Whether individuals should continue to take angiotensin-converting enzyme inhibitors and angiotensin receptor blockers in the context of coronavirus disease 2019 (COVID-19) is discussed in this article.
Air pollution linked to dementia and cardiovascular disease
People continuously exposed to air pollution are at increased risk of dementia, especially if they also suffer from cardiovascular diseases, according to a study at Karolinska Institutet in Sweden published in the journal JAMA Neurology.
New insights into the effect of aging on cardiovascular disease
Aging adults are more likely to have - and die from - cardiovascular disease than their younger counterparts.
Premature death from cardiovascular disease
National data were used to examine changes from 2000 to 2015 in premature death (ages 25 to 64) from cardiovascular disease in the United States.
Ultrasound: The potential power for cardiovascular disease therapy
In the current issue of Cardiovascular Innovations and Applications volume 4, issue 2, pp.
Despite the ACA, millions of Americans with cardiovascular disease still can't get care
Cardiovascular disease (CVD) is the leading cause of death for Americans, yet millions with CVD or cardiovascular risk factors (CVRF) still can't access the care they need, even years after the implementation of the Affordable Care Act (ACA).
Excess weight and body fat cause cardiovascular disease
In the first Mendelian randomization study to look at this, researchers have found evidence that excess weight and body fat cause a range of heart and blood vessel diseases (rather than just being associated with it).
Enzyme may indicate predisposition to cardiovascular disease
Study suggests that people with low levels of PDIA1 in blood plasma may be at high risk of thrombosis; this group also investigated PDIA1's specific interactions in cancer.
Cardiovascular disease in China
This study analyzed data from the Global Burden of Disease Study to look at the rate of cardiovascular disease (CVD) in China along with death and disability from CVD from 1990 to 2016.
More Cardiovascular Disease News and Cardiovascular Disease Current Events

Trending Science News

Current Coronavirus (COVID-19) News

Top Science Podcasts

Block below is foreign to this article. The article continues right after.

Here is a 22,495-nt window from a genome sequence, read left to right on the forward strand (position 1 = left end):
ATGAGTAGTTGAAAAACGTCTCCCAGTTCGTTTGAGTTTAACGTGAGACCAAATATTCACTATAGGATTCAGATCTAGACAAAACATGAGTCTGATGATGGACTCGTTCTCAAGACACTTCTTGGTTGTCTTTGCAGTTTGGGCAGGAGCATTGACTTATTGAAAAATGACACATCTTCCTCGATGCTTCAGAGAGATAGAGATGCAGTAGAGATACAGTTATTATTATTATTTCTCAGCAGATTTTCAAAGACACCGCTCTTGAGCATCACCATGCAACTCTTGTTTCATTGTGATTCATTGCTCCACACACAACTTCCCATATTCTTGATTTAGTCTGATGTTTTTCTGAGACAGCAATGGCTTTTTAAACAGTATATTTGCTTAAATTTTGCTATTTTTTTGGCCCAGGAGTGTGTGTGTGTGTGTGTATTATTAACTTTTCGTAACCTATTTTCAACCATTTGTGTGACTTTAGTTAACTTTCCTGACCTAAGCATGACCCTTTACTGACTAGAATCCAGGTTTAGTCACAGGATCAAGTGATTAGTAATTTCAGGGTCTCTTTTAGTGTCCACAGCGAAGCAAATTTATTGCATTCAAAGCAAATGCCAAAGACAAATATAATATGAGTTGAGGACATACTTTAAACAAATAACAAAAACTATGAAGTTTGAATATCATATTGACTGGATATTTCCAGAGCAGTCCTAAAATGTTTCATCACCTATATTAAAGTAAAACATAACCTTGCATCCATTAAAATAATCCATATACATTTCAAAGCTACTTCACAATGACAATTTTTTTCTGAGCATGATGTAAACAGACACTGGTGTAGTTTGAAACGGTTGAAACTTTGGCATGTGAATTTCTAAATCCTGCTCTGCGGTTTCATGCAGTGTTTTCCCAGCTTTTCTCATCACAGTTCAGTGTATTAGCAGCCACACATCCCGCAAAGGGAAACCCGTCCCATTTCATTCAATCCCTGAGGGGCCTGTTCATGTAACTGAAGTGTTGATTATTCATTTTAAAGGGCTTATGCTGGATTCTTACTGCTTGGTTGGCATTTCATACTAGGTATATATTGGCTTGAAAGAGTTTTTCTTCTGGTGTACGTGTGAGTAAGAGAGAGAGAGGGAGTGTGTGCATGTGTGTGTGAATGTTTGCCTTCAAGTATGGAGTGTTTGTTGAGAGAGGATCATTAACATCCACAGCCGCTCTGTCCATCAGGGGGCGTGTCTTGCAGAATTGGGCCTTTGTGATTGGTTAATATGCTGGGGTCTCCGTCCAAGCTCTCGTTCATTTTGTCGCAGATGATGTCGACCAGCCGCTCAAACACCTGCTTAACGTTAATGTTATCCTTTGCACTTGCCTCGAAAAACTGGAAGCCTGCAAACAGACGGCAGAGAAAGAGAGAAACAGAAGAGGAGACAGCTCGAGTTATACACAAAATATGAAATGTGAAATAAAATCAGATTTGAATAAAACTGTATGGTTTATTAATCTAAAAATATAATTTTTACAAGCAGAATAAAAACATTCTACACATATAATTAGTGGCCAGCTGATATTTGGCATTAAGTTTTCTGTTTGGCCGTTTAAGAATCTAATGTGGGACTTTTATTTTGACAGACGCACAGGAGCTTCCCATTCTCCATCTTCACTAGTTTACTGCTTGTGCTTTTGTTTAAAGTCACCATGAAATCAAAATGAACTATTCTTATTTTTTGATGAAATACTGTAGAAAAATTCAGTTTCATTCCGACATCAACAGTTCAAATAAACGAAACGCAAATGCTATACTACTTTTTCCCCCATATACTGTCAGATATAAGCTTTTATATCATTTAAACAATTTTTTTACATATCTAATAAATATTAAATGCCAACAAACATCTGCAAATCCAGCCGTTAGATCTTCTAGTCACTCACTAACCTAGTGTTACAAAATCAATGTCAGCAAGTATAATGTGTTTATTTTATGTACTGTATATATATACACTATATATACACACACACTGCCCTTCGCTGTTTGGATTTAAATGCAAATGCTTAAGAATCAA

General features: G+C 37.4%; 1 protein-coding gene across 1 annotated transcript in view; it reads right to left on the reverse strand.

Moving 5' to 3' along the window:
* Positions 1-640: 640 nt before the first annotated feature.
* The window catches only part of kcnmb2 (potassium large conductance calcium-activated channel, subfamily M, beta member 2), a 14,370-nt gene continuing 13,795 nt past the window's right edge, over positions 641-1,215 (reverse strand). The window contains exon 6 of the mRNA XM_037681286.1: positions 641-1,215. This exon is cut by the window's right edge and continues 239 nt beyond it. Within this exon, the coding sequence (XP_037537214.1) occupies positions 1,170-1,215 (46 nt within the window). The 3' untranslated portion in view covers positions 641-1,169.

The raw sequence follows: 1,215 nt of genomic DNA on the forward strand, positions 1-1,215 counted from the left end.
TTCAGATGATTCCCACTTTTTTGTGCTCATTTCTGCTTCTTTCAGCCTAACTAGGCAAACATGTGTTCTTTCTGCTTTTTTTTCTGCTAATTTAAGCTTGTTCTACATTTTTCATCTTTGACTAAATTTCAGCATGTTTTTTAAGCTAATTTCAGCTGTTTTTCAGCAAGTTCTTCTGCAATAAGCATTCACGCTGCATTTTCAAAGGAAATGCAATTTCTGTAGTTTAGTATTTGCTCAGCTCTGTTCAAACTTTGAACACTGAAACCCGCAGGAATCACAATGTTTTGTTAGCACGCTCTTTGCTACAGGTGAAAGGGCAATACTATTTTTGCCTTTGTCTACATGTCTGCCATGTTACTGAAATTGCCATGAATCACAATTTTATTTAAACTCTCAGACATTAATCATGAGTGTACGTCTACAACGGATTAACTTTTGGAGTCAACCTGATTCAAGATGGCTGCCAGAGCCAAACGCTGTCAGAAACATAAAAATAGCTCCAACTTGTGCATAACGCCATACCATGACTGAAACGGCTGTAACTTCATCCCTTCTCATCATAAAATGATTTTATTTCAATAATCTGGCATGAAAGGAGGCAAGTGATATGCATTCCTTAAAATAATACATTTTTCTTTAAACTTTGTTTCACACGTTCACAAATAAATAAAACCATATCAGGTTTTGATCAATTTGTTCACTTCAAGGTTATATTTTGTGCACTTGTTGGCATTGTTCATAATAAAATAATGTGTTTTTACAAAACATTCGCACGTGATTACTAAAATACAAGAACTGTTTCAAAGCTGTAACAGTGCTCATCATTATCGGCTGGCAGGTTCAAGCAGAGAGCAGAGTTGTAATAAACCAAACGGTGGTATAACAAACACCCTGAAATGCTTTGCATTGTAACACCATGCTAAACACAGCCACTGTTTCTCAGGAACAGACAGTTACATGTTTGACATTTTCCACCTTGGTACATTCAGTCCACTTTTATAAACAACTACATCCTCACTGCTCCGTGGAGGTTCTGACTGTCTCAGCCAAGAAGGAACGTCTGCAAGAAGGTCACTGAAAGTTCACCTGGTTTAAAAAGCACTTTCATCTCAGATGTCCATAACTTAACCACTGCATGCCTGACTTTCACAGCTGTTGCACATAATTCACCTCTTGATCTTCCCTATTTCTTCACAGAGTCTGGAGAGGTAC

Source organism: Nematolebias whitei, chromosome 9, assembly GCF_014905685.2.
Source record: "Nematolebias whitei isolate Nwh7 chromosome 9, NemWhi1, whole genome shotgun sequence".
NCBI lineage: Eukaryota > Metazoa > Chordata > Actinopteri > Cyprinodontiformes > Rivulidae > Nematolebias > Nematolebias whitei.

We have hand picked the top science podcasts of 2020.
Now Playing: TED Radio Hour

Our Relationship With Water
We need water to live. But with rising seas and so many lacking clean water – water is in crisis and so are we. This hour, TED speakers explore ideas around restoring our relationship with water. Guests on the show include legal scholar Kelsey Leonard, artist LaToya Ruby Frazier, and community organizer Colette Pichon Battle.
Now Playing: Science for the People

#568 Poker Face Psychology
Anyone who's seen pop culture depictions of poker might think statistics and math is the only way to get ahead. But no, there's psychology too. Author Maria Konnikova took her Ph.D. in psychology to the poker table, and turned out to be good. So good, she went pro in poker, and learned all about her own biases on the way. We're talking about her new book "The Biggest Bluff: How I Learned to Pay Attention, Master Myself, and Win".
Now Playing: Radiolab

First things first: our very own Latif Nasser has an exciting new show on Netflix. He talks to Jad about the hidden forces of the world that connect us all. Then, with an eye on the upcoming election, we take a look back: at two pieces from More Perfect Season 3 about Constitutional amendments that determine who gets to vote. Former Radiolab producer Julia Longoria takes us to Washington, D.C. The capital is at the heart of our democracy, but it's not a state, and it wasn't until the 23rd Amendment that its people got the right to vote for president. But that still left DC without full representation in Congress; D.C. sends a "non-voting delegate" to the House. Julia profiles that delegate, Congresswoman Eleanor Holmes Norton, and her unique approach to fighting for power in a virtually powerless role. Second, Radiolab producer Sarah Qari looks at a current fight to lower the US voting age to 16 that harkens back to the fight for the 26th Amendment in the 1960s. Eighteen-year-olds at the time argued that if they were old enough to be drafted to fight in the War, they were old enough to have a voice in our democracy. But what about today, when even younger Americans are finding themselves at the center of national political debates? Does it mean we should lower the voting age even further? This episode was reported and produced by Julia Longoria and Sarah Qari. Check out Latif Nasser's new Netflix show Connected here. Support Radiolab today at